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Acute plasmablastic leukemia – A diagnostic challenge

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1 Senior Resident Physician, Department of Pathology and Laboratory Medicine, MedStar, Georgetown University Hospital, Washington DC, USA

2 Professor, Department of Pathology and Laboratory Medicine, MedStar Georgetown University Hospital, Washington DC, USA

Address correspondence to:

Dong Hyang Kwon

MD, Georgetown University Hospital, Pathology, 3900 Reservoir Rd NW Med Dent Building 2nd floor, SW 201, Washington DC,

USA

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Article ID: 100959Z01DK2018

doi: 10.5348/100959Z01DK2018CL

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How to cite this article

Kwon DH, Kallakury B. Acute plasmablastic leukemia – A diagnostic challenge. Int J Case Rep Images 2018;9:100959Z01DK2018.

ABSTRACT


No Abstract

Keywords: Myeloma, Plasmablastic Leukemia, Plasmablastic myeloma

CASE REPORT


A 58-year-old male with myeloma treated with chemotherapy and bone marrow transplant presented with thrombocytopenia and anemia. A peripheral blood smear showed numerous blast-like cells (30%), some with subtle plasmacytoid morphology (Figure 1 - Panel A). Flow cytometry analysis showed variable expression of CD38, CD56 and cytoplasmic kappa-restriction (Figure 1 - Panel B, C, D). Due to negativity for CD138, an innovative approach of cell block preparation from peripheral leukocyte pellet was attempted and demonstrated positivity for MUM1 (Figure 1 - Panel E). Following a diagnosis of plasmablastic leukemia, a bone marrow aspirate showed mostly undifferentiated blastic cells (90%) (Figure 1 - Panel F) with the same phenotype noted above (biopsy not performed). These findings confirmed plasmablastic myeloma presenting as plasmablastic leukemia. The patient expired within 6 months of above diagnosis.

Figure 1: (A) Peripheral blood smear showing blasts with plasmacytoid morphology [1000x, Giemsa stain]; (B, C, D) Flow cytometry analysis showing kappa-restricted tumor cells to be positive for CD38 and CD56, confirming plasmacytic differentiation; (E) Tumor cells show immunoreactivity to MUM1 [400x, IHC stain for MUM1]; (F) Bone marrow aspirate showing blasts with similar plasmacytoid morphology.

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DISCUSSION


Blastic cells in peripheral blood with subtle plasmacytoid morphology raise a broad differential diagnosis including acute leukemia and leukemic phase of myeloma, plasmablastic lymphoma and other non-Hodgkin’s lymphomas. Plasma cell leukemia in itself is infrequent but presentation with plasmablasts of this degree in the peripheral blood is rare. Plasmablasts can involve blood as terminal phase of myeloma [1] and this stage may deserve the designation of acute plasmablastic leukemia.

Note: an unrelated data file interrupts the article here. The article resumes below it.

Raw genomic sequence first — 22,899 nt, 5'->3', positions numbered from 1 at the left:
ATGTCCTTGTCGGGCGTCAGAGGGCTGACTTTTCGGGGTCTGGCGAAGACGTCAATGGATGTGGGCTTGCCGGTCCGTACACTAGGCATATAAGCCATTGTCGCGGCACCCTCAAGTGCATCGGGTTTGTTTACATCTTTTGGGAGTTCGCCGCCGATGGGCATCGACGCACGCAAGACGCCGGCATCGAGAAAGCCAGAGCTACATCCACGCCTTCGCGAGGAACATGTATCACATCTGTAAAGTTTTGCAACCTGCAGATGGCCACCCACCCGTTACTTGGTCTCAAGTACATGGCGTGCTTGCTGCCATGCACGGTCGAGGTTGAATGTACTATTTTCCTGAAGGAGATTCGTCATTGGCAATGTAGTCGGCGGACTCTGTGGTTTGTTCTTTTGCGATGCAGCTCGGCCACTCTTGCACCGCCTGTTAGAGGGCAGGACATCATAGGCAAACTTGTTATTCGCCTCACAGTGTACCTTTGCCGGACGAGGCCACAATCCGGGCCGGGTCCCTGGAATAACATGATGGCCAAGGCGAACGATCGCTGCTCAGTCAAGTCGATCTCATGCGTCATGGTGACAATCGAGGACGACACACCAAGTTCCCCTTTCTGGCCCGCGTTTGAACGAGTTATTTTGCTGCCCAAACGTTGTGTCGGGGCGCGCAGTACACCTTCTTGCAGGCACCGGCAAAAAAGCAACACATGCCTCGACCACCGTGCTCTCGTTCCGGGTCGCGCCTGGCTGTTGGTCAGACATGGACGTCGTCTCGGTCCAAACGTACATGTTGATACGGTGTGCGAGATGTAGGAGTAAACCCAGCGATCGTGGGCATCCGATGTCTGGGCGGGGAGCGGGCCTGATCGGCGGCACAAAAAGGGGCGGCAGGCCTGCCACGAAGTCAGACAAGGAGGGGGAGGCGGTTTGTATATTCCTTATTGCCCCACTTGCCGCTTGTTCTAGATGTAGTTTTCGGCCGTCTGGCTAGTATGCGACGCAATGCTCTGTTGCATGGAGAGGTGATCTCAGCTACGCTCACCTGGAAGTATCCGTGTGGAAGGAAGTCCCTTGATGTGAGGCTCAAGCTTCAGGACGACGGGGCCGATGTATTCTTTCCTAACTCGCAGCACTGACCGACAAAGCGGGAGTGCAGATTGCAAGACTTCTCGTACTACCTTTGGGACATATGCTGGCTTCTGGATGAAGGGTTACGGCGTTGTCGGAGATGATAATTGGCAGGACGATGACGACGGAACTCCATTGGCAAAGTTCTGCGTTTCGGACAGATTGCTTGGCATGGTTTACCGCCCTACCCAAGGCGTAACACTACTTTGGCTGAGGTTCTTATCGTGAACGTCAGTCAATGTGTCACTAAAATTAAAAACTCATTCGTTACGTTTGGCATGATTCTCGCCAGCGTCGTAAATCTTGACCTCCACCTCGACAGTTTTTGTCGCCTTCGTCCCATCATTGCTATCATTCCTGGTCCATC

CONCLUSION


This is a rare presentation of plasmablasts in peripheral blood of a patient with multiple myeloma indicating a transformation into an aggressive phase.

REFERENCE


1.

Lee CK, Ma ES, Shek TW, et al. Plasmablastic transformation of multiple myeloma. Hum Pathol 2003 Jul;34(7):710–4. [CrossRef] [Pubmed]   Back to citation no. 1  

SUPPORTING INFORMATION


Author Contributions

Dong Hyang Kwon - Substantial contributions to conception and design, Acquisition of data, Analysis of data, Interpretation of data, Drafting the article, Revising it critically for important intellectual content, Final approval of the version to be published

Bhaskar Kallakury - Substantial contributions to conception and design, Acquisition of data, Analysis of data, Interpretation of data, Drafting the article, Revising it critically for important intellectual content, Final approval of the version to be published

Guaranter of Submission

The corresponding author is the guarantor of submission.

Source Of Support

None

Consent Statement

Written informed consent was obtained from the patient for publication of this clinical image.

Data Availability

All relevant data are within the paper and its Supporting Information files.

Conflict of Interest

Authors declare no conflict of interest.

Copyright

© 2018 Dong Hyang Kwon et al. This article is distributed under the terms of Creative Commons Attribution License which permits unrestricted use, distribution and reproduction in any medium provided the original author(s) and original publisher are properly credited. Please see the copyright policy on the journal website for more information.


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